The two workarounds already proposed are excellent choices where these scenarios already exist.<=-=Jun 23 2011 3:04AM=-=>
What is Microsofts view on this as it is now one of the most requested improvements?<=-=Nov 3 2011 12:45PM=-=>
I’d like to be able to declare an inline scalar function (above a query). The compiler could desugar it if it wanted to. It would make things more readable in certain cases.<=-=Jan 25 2012 12:42PM=-=>
It’s ludicrous that after so many years we still only have such a useless implementation of scalar functions and not an inline version. I wonder how many total man-hours have been wasted on this, when an inline scalar UDF seems like such a staggeringly simple thing to implement in the database engine compared to the other UDF variants. The existing ones are almost guaranteed to screw anyone who comes across them, at least at first, since there’s no indication that they slow your performance down by orders of magnitude.<=-=Sep 14 2012 3:25PM=-=>
This is also an obstacle for using scalar functions for constant values:
I would also like to see this fixed. Using scalar funciton is sometimes very straightforward solution, but if this compromise performace they are quite useless.<=-=Feb 5 2013 8:04AM=-=>
This issue has been “in the oven” for a while; where exactly does this stand? Is this being looked at for the next iteration of SQL Server?<=-=Apr 27 2013 4:56PM=-=>
An excellent idea. We’ve all been waiting for the deterministic/non-deterministic difference to be worked correctly since it was announced for SQL 2000!
Like the inline TVF solution, just treat them like macros.
Or hey, implement nearly the same function AS a macro – except that I suppose we then want some way to make the macros global.
BTW I just (re)posted “constants for TSQL” as another suggestion. Using even scalar functions may or may not allow them to be used for constant values, unless either a constant keyword is introduced or the compiler gets a lot smarter.<=-=Nov 15 2013 6:23AM=-=>
Microsoft has not updated this for almost 6 years – please can we have an update? If the inline scalar UDF is simply expanded in the same way as C macros it should hopefully not be too complicated to implement. Many keen and enthusiastic SQL Server users and evangelists would love to see this idea, so please can Microsoft show their continued committment to the core SQL engine by implementing this idea.<=-=Nov 15 2013 7:02AM=-=>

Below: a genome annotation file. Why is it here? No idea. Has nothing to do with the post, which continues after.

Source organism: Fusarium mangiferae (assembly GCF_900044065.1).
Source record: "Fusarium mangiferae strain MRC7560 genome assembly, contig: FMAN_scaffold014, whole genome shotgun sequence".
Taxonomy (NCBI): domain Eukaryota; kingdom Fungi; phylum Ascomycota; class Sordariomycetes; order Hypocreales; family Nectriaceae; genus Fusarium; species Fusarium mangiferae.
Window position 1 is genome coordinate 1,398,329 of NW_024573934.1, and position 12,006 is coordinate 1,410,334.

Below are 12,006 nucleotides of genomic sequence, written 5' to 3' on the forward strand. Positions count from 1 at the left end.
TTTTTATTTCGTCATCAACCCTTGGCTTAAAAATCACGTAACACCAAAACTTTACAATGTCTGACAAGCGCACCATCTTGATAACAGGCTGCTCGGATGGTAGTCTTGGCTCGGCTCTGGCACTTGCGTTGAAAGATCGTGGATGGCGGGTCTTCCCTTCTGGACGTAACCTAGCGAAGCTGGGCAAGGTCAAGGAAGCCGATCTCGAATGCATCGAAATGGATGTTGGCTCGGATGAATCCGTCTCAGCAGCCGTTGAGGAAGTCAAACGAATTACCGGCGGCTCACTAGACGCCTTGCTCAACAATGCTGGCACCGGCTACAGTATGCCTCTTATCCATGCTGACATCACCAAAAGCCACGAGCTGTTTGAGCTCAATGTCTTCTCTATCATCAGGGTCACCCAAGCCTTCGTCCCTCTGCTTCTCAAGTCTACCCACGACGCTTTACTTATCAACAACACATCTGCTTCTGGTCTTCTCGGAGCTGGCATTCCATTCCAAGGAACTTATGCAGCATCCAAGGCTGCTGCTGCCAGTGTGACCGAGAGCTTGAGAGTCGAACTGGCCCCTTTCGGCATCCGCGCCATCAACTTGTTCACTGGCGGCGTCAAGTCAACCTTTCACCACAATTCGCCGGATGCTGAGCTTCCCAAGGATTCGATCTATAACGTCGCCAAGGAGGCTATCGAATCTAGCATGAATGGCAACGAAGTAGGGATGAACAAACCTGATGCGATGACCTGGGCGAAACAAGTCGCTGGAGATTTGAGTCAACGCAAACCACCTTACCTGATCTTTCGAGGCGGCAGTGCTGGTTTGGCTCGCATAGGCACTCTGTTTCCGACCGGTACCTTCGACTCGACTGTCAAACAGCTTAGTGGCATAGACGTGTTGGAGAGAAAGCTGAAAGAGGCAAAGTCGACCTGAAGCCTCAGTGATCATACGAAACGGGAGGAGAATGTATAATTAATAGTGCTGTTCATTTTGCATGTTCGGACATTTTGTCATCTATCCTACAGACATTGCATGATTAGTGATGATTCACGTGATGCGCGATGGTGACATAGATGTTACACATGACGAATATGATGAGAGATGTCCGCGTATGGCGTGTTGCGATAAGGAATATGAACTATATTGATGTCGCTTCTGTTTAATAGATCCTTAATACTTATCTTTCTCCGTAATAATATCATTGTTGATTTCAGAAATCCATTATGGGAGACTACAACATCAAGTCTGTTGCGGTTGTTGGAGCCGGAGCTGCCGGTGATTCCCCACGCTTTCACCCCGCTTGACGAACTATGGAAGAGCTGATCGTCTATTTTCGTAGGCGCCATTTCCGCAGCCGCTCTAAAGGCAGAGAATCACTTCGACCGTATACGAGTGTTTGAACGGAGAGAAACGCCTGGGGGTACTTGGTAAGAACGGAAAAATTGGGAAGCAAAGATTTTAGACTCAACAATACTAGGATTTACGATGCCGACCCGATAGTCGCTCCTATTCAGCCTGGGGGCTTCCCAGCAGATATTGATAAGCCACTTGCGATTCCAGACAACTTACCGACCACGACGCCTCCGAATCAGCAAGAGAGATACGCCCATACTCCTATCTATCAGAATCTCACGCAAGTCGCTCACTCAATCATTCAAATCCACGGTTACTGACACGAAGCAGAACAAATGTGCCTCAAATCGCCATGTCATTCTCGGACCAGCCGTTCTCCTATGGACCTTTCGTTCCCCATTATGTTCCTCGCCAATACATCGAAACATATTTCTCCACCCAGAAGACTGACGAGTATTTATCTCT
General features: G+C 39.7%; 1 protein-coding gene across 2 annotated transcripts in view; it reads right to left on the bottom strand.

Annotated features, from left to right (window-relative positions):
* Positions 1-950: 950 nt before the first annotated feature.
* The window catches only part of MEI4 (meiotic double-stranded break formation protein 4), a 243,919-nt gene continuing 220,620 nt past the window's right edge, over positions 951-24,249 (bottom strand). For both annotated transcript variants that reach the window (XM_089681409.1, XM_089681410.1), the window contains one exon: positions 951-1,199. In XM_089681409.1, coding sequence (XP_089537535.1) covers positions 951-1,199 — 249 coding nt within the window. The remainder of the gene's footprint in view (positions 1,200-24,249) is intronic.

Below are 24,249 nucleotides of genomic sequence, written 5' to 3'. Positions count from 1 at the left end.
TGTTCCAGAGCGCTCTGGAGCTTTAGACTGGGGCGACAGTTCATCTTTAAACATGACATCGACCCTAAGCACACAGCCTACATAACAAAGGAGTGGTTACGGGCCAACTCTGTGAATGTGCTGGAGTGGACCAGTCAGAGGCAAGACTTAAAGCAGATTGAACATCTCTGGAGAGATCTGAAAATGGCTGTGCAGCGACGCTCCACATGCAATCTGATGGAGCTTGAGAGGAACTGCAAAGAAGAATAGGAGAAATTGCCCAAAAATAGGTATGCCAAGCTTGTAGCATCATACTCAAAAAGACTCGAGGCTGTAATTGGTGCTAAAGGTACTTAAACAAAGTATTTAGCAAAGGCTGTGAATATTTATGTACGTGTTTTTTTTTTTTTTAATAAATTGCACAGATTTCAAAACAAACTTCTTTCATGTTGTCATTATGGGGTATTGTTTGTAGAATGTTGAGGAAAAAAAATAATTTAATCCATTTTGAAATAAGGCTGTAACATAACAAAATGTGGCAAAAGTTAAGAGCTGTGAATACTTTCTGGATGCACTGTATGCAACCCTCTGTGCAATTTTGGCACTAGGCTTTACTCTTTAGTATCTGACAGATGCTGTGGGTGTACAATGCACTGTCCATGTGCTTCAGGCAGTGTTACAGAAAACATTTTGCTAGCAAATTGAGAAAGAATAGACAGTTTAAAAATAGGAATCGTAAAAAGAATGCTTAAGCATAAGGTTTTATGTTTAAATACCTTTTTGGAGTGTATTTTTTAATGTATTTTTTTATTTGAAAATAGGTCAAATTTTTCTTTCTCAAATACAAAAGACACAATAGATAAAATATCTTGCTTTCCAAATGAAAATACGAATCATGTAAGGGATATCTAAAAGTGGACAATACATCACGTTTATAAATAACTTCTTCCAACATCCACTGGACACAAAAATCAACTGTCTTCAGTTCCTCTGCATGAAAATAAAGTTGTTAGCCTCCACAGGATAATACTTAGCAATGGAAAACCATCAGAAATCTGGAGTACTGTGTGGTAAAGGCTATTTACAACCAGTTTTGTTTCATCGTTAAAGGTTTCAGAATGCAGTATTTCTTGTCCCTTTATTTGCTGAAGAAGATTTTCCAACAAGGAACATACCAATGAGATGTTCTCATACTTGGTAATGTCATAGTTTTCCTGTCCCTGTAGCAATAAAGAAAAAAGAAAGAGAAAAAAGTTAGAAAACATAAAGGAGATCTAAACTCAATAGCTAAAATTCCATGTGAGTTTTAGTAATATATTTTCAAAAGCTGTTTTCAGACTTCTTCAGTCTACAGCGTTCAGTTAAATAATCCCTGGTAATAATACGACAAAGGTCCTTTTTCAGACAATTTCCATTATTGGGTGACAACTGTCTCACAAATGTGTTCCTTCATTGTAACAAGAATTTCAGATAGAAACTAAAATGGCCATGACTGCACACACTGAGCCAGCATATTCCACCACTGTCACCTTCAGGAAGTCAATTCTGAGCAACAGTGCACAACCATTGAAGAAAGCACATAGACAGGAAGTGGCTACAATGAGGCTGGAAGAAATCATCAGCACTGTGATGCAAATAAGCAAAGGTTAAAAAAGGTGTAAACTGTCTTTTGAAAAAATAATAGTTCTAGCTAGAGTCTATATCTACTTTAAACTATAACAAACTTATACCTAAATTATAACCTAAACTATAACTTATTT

This is still a useful idea. I use the inline functions workaround all the time but it makes the query difficult to read.
And, yes it would be similar to C macros and the same, or similar to using an inline table workaround, posibly without the joins and other SELECT specific capabilities, just the expression.
So I’m Looking forward to it.
�He that can have patience can have what he will.�
? Benjamin Franklin
It really is time to fix the UDF. However, for those cases where we just don’t want to repeat an expression in a single query, a UDF is still a bad idea. I don’t want to reference an external object just to avoid repeating the expression. Would it not be better to allow an inline variable – query or statement scoped – of some sort to reference the expression? The implementation would be much easier – replace variable with expression and compile. It might not take 15 years.
This can be used to improve code readability, if for example you have a certain value for a status or something, its better to write “where status=ActiveStatus()” than “where status=123456789”
Those two expressions should produce the same execution plan, if the only thing that the expression “ActiveStatus” does is to return a fixed integer. If you implement this now by using scalar value functions, you fall into the trap of the performance problems they have. in short, i would like to have the sql server equivelant of the public static const used in programming languages. I know i could implement this by table value functions but i would like to have something even cheaper to just gain code readability in certain cases
Cmon its 2016… In memory doesn’t help. Inline is only a 25% bump. This would be awesome for building dimensions. For example Select ProductNum, GetProdDesc(ProductNum), GetProdAttrib(Productnum, Attrib1) as Color, getProdAttrib…. etc etc.
I don’t want to create 30 joins to get these attribs on the dimension and I could go etl less. This is a mess in SSIS…
I tried In Memory(Made it slower?) and In line (Select attrib from GetPRodDescIL(ProductNum, Attrib1) ) as Color, … and its not really any faster and certainly much worse for readability…<=-=Feb 3 2017 1:34AM=-=>
It will soon be the 10th birthday of this idea. Please can Microsoft implement it?…..<=-=Nov 2 2017 11:27AM=-=> Joe Sack mentioned in-lining scalar UDFs is being actively worked on, possibly for vNext.
This was mentioned during a PASS Summit 2017 session on Adaptive Query Processing.
Jeff Moden commented
If I understand the "fix" correctly, "It Depends". The system CAN decide to not inline a scalar function. This isn't really under user control.
Gary Harding commented
Agreed. With the advent of scalar UDF inlining in SQL Server 2019, this issue can surely now be closed as Fixed.
So it's unplanned but has been implemented :))) What a chaos :)))